6 months hit like a sucker punch from out of the blue. I was struggling and not sure why really 6 months felt like day 2. But it did. I cried almost daily. I could not stop thinking about my dad. So many memories washed over me during that 6 month window.
In my struggling I felt compelled to write. I mean really, writing is the way I make sense of what is coming in and out of me. So I needed to sit and write.
But I didn’t want to do it.
Compelled but yet resisting at the same time.
I knew to sit and write would mean to enter into a hard place. I would need to remember details my mind was trying to forget. Except, my heart didn’t want to forget. So there was that battle as well.
I wavered. Maybe I should just let those memories fly. Fly far away.
But still I was drawn to the page in some sort of twisted battle .I called myself out and hid at the same time.
And then one quote.
“The pathway to your greatest success is often through your greatest fear.” Craig Groeschel (Catalyst Conference)
I WAS afraid. But I needed to go through it.
Suddenly I was there. Wrapped in the swirling day of remembrance. I sat in it. I watched it happen almost as a spectator. Words began to fly about and I caught them before they were gone. They landed hard and cold but also warmly with grace wrapped around me. When I was finished I truly felt some sort of release. Grieving is a crazy journey. It covers you at times like a heavy blanket and other times it takes you so close to heaven you think you might be touching it.
Last week, I bumped into a friend who knows soul shattering loss. She said, quietly, “It has been 6 months right? Because for me, 6 months was a surprise and it was hard.”
Yes. Yes. How did she know? But she did and that acknowledgement reminded me there is a path I am asked to walk and others have as well. Still yet, others walk beside me and some behind me. We never journey alone.
But, If we will share our words and our fears at the same time, perhaps we will all go through—even when we are afraid. Especially when we are afraid.
[callout]I have not written many words here in the past few months. Mostly because of life moving crazy fast. But also, there are book deadlines and other places calling for my words. I’m committed to be here. It is my favorite place to be. Because you are here. So today, I’m just writing. Raw. Words. Thoughts. Pretty much unedited. Just so you know. I’m here, still. More to come. [/callout]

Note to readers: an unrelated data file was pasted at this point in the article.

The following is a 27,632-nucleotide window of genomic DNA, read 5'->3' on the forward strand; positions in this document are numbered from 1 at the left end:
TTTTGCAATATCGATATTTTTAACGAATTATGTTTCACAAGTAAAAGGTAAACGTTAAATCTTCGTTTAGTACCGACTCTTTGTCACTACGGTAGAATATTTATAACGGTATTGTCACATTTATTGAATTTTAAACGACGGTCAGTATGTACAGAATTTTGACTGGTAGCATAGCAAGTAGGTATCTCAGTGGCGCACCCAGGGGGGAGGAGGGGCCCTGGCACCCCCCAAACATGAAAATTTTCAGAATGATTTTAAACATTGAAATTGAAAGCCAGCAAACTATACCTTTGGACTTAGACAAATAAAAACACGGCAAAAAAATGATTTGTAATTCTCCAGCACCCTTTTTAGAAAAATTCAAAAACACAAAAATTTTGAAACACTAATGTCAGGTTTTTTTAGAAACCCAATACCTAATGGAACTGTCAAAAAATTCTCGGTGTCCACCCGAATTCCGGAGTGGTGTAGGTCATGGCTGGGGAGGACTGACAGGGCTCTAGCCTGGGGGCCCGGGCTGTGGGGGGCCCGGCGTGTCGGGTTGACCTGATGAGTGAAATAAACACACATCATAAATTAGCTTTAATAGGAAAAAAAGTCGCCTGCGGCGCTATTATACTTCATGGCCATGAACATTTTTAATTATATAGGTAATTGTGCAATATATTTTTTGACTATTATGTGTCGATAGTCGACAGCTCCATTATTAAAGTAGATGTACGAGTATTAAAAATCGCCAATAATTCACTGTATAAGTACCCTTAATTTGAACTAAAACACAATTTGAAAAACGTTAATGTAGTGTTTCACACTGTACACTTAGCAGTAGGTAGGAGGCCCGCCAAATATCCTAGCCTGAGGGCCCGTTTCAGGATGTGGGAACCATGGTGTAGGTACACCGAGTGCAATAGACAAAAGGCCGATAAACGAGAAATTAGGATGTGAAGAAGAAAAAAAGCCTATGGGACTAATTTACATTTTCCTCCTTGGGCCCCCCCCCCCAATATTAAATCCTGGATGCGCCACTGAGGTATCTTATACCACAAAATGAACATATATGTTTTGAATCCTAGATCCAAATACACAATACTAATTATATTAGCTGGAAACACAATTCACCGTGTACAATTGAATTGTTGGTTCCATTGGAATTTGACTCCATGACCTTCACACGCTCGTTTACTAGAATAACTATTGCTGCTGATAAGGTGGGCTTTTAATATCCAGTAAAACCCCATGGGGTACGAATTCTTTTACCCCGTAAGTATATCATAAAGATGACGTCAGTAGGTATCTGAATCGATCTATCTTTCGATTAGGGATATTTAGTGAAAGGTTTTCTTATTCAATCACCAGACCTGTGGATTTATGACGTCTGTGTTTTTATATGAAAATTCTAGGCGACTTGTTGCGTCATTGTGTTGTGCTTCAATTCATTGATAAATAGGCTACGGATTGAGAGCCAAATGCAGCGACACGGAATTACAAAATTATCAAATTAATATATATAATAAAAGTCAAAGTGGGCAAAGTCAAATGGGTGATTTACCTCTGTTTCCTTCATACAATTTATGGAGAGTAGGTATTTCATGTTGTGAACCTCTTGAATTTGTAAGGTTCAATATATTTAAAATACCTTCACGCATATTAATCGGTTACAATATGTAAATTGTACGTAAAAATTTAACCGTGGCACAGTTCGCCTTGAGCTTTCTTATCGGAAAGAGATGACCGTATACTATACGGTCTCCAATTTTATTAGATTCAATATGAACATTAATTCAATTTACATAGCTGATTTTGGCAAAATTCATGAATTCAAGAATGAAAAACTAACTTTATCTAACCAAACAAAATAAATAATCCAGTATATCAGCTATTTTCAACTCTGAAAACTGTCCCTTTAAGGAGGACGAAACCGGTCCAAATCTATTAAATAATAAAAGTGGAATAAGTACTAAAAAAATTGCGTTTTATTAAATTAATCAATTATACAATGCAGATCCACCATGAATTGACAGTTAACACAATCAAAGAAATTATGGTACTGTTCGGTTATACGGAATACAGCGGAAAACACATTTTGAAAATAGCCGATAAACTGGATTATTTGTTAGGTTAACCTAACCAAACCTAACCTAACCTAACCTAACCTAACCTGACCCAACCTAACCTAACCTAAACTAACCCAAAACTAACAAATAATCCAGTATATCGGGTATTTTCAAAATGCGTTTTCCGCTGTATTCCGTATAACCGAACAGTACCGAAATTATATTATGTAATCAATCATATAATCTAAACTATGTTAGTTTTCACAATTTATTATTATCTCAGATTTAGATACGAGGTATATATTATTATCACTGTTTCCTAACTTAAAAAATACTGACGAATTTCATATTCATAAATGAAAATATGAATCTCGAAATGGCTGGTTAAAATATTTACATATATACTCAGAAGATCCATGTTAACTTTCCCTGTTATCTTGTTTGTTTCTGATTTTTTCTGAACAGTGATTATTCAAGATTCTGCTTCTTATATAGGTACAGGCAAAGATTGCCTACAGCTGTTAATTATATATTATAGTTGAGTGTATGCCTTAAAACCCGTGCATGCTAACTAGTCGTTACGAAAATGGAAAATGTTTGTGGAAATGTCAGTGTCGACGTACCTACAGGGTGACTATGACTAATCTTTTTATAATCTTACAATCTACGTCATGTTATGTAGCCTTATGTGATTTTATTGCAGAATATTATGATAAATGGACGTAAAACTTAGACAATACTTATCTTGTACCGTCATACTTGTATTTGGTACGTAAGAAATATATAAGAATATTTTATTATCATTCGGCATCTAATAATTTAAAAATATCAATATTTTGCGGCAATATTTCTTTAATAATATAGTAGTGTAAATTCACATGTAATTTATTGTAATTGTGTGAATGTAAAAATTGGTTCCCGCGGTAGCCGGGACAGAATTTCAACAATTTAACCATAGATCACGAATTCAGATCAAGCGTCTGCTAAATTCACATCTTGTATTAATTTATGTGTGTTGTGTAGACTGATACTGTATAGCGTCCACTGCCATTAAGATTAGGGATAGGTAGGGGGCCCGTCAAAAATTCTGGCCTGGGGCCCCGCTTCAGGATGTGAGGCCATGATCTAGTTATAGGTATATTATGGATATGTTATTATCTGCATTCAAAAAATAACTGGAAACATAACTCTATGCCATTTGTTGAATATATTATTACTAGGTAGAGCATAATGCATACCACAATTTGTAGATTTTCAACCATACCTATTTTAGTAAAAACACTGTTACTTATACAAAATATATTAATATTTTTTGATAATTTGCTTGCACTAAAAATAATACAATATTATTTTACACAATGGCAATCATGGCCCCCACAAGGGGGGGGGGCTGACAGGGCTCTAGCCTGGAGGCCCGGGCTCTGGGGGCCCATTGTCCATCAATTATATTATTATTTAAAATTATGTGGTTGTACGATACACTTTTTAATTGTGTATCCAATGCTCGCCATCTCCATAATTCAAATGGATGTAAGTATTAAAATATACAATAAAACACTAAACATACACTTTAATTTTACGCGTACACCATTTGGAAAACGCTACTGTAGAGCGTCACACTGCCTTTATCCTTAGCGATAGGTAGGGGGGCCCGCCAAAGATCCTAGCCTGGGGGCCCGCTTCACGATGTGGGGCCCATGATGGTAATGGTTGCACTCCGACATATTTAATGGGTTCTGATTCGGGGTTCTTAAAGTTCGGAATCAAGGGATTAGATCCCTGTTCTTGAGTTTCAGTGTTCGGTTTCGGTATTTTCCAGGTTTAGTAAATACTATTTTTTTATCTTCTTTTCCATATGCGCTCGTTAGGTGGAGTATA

Beautiful. Real. Raw. Writing it down is the best way to get it all out, isn’t it? If we just let it all out, there is that sense of what once seemed untouchable…relief. The words you write always wash over me like a much needed rain shower. Thank you for your honesty. Thank you for your bravery. “We never journey alone.” Thank you for reminding us of that during your season of difficulty. Remembering will get easier and one day, it will be welcomed.
Six months is when all hell broke loose for me. It’s the point where you just can’t hold it together anymore. I hit the wall then, and felt like I was going absolutely insane. I couldn’t process everything going through my head, and it scared me. That’s when I sought out solid Christian counseling, and it helped IMMENSELY. Grief is a volatile thing. Praying for you because I have been there and I know how hard it is to walk through. But as someone almost 8 years out, I’ll tell you that there’s hope. It gets… different. Sometimes better, sometimes easier, sometimes not. But the time makes a difference and allows you to get control of your head again, to know HOW to deal with the grief as it comes, and lets you see what’s going to be a trigger and prepare for it. I’ll be totally honest and say I’m still processing the faith side of things. Having someone to talk to is VITAL, and getting space for yourself to process WITH the Lord instead of apart from Him is also key (and one of the things I am still working on!). Praying for you today. Have a good cry, grab some wine, and wear your favorite comfy cardigan. 🙂
Grief is raw and painful but a growing experience too. Our family is getting ready to go through this process with a uncle that has pancreatic cancer and has 6 to 12 months to live though it really looks like a matter of weeks. I still deeply grieve the loss of my dad and it has been 18 years. I feel the loss deeply at holidays and other family events. Love the cuff pictured. It is a matter of choosing hope.